What is maintenance?
Maintenance is financial support payable by:

  • a husband or wife to the other;
  • a de facto husband or de facto wife to the other; or
  • a same sex partner to the other

if they are unable to support themselves adequately. In rare circumstances, the liability may continue for a long period.

Maintenance is different to child support. For information about child support, see our Child Support page.

Once a divorce becomes final, an application for maintenance must be usually brought within 12 months. For de facto and same sex couples, an application for maintenance must be usually brought within 2 years after the end of the relationship.

What does the court consider?
There is no automatic right to maintenance. The applicant must show their need for maintenance and the other party's capacity to pay. A person may be unable to support themselves adequately:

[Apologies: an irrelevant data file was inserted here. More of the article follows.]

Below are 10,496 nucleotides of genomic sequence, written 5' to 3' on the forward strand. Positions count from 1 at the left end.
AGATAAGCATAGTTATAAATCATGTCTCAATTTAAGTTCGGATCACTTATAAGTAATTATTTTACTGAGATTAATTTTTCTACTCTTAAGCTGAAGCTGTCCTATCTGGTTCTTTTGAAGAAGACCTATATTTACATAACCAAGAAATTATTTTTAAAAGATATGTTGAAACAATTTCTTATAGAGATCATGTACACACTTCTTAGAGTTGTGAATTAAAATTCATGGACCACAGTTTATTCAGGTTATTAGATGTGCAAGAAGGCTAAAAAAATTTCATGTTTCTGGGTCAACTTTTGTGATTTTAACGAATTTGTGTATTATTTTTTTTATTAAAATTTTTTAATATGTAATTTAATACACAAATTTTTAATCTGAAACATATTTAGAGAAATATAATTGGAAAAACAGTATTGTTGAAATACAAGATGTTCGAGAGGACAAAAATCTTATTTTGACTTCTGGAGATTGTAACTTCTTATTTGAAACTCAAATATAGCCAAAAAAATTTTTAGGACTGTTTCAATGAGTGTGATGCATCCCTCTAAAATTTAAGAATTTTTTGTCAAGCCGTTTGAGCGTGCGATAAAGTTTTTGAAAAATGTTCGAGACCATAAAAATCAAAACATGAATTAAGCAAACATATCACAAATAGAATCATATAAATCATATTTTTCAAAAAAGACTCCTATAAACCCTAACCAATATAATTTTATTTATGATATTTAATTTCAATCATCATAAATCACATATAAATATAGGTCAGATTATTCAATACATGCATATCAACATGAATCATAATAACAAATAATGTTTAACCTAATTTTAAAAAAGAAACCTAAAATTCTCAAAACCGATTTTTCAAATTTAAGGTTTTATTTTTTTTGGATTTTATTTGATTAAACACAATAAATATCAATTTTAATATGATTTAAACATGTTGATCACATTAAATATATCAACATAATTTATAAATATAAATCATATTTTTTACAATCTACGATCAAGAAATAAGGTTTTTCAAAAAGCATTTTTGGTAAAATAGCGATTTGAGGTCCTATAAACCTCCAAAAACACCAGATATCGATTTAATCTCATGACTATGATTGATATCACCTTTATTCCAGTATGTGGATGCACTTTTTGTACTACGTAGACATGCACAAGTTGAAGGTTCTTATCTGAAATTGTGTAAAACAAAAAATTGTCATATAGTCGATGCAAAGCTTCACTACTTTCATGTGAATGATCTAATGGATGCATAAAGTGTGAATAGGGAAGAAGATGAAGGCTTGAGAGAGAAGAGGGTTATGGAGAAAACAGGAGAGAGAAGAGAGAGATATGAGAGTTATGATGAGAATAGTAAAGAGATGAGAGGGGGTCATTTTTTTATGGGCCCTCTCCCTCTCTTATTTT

• because of the care of a child under 18 years old;
  • because of age or physical or mental incapacity for appropriate gainful employment; or
  • for any other reason.

The applicant is entitled to a standard of living which is reasonable in all the circumstances. The court must disregard any entitlement of the applicant to any income tested pension, allowance or benefit.

If a need for maintenance has been established, the capacity of the other party to pay is considered. When assessing whether maintenance is appropriate and the level of maintenance, the court considers such factors as:

  • ages and state of health;
  • capacities for gainful employment;
  • incomes and financial resources;
  • care of a child under 18 years of age; and
  • standard of living.
Additional information
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